Epilepsy: A Neurological Disorder and Seizures


Epilepsy is the most common brain disorder globally and is mostly misunderstood and neglected. Epilepsy is far more widespread compared to what it is regarded as affecting 40-50 million people worldwide. We all know about epilepsy but people struggle with misinformation related to this. Epilepsy can strike anybody affecting the brain. But, it is not a psychiatric or mental disorder.

What is Epilepsy?

Epilepsy is a predominantly neurological disorder where the brain activity turns abnormal, developing seizures or unusual behaviours & sensations, even sometimes loss of consciousness. Epilepsy affects both males and females of all backgrounds and ages.

  • It is a chronic disorder characterised by recurrent and unprovoked seizures.
  • The seizures could be related to a brain injury or hereditary effect that is completely unknown.
  • The people affected by this can have more than one seizure type and could show symptoms of different neurological problems as well.

What is Seizure?

  • A seizure is a sudden and uncontrolled electrical activity in the brain.
  • When the person is struck by a seizure, there will be instant changes to the behaviour, body movements, or feelings and in the state of consciousness.
  • When the person is struck by two or more seizures 24 hours apart without any identifiable cause is generally regarded as epilepsy.

What happens during a Seizure?

The instant electrical activity that arises in the brain is due to complex chemical changes occurring in nerve cells.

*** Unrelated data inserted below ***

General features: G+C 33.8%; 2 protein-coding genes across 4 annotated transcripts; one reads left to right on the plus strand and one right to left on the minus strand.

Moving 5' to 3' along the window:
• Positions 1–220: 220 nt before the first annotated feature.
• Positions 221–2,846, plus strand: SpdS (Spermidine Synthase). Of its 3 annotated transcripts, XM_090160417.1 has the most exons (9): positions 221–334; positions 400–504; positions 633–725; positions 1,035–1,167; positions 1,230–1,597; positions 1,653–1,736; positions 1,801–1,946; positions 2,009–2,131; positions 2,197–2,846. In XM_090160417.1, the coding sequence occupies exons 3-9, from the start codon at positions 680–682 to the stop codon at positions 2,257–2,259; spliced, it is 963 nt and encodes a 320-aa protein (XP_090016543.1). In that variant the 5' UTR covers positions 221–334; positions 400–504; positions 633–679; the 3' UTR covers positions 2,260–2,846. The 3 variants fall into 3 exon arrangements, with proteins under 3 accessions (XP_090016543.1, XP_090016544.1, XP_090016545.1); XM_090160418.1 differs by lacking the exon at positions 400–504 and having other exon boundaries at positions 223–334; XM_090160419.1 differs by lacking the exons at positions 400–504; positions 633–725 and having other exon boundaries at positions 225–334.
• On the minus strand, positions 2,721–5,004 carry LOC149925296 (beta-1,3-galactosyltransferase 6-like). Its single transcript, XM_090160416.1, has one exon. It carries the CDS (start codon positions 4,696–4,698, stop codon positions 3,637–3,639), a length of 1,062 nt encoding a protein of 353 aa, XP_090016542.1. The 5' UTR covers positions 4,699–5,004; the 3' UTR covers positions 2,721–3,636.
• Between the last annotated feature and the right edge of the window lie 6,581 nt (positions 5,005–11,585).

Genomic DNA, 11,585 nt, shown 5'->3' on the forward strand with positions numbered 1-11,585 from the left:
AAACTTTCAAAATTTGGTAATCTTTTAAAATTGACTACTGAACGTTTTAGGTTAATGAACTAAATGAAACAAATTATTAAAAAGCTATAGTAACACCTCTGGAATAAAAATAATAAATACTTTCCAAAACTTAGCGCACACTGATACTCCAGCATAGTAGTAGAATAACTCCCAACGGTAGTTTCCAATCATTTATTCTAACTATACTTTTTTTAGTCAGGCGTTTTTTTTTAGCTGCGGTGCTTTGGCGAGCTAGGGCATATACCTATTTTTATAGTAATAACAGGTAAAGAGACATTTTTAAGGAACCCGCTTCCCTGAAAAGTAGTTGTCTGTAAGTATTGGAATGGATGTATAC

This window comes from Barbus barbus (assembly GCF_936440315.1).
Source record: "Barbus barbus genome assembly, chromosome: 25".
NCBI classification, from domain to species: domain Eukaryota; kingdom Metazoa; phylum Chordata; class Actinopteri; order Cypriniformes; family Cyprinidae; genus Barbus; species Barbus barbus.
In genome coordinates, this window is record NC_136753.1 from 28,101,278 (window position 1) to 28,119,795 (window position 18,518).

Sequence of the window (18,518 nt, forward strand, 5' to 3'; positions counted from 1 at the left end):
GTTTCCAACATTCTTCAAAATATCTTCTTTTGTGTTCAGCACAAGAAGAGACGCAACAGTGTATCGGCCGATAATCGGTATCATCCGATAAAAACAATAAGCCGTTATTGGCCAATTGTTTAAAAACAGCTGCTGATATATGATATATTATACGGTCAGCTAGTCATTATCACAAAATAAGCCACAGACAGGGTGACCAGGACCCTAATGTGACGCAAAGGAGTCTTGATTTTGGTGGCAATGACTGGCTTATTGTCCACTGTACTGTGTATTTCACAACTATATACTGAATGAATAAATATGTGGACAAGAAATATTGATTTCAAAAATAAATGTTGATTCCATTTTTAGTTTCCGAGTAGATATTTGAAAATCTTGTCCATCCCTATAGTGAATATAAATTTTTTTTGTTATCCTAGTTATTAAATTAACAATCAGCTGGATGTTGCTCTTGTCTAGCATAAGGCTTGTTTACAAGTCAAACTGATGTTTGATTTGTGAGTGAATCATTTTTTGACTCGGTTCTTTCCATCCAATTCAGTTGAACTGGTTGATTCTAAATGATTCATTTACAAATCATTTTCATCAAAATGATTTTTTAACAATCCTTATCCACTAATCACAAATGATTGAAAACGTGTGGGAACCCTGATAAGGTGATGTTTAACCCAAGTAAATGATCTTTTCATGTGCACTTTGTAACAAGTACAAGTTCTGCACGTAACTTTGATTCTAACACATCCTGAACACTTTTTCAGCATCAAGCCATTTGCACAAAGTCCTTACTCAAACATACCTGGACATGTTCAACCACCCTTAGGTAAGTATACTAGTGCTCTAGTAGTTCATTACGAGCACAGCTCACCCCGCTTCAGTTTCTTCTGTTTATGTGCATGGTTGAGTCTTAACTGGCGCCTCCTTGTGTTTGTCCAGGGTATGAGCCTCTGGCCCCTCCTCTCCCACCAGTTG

Brain cells get excited or inhibited or stop sending messages to other brain cells.

Seizure is not a disease but is a symptom of many different disorders affecting the brain.

Signs and Symptoms of Epilepsy

  • Temporary confusion
  • Stiff Muscles
  • Staring spell
  • Uncontrollable jerking in the arms and legs
  • Losing consciousness or awareness
  • Psychological symptoms like fear, anxiety etc.
  • Brain tumor or cyst
  • Dementia, including Alzheimer’s disease
  • Genetic disorders or other neurological diseases

Treatments for Epilepsy

The first-line treatment for epilepsy will be anti-seizure medication. These drugs are given to reduce the frequency and severity of seizures. But the complete cure is not possible by administering these drugs.  If medication isn’t able to decrease the number of seizures, brain surgery is the next option.

Migraine: The Recurrent Strong Headache


How can you differentiate between a migraine headache and regular headache? Some people experience a recurrent headache. It can range from whiplash (pain at the back of the head in the neck) to sinusitis and other infections caused by bacteria and viruses.

What is Migraine?

Migraine is a common neurological disease where the affected person faces a moderate to severe headache that is often accompanied by nausea, vomiting, dizziness, and sensitivity to light. Normally, it lasts for 4-72 hours.

Migraine is the third most prevalent and seventh most common cause of disability in the world. Women are 3 times more vulnerable than men. Though it starts generally between 15-24 years of age, it is most frequent during 35-45 ages.

Signs & Symptoms

This is much more than a bad headache and creates unbearable pain leaving you in bed for days.  The symptoms of this disease vary from patient to patient. The major signs include:

  • Sensitivity to light, sound, occasionally smell and touch
  • Fatigue
  • Throbbing pain ( pulses or beating sensation)
  • Nausea and vomiting
  • Visual Disturbances or temporary loss of vision
  • Numbness & Tingling
  • Irritability and difficulty in Speaking

Aura involves appearing black dots, wavy lines, hallucinations, and flashes of light.


Hormonal changes in women such as before or during menstrual periods and pregnancy &  menopause

Stress & Depression

Sensory stimuli

Sleeping disorders or  changes

Weather Changes

Loud noise

Certain food substances  and medications

There is no specific cure for migraines yet. But medications can prevent it and stop things getting worse. Then, the patient can avoid the things or lifestyle change that triggers migraines such as remaining stress-free and having good sleep habits. See the doctor when the head pain comes back again and again.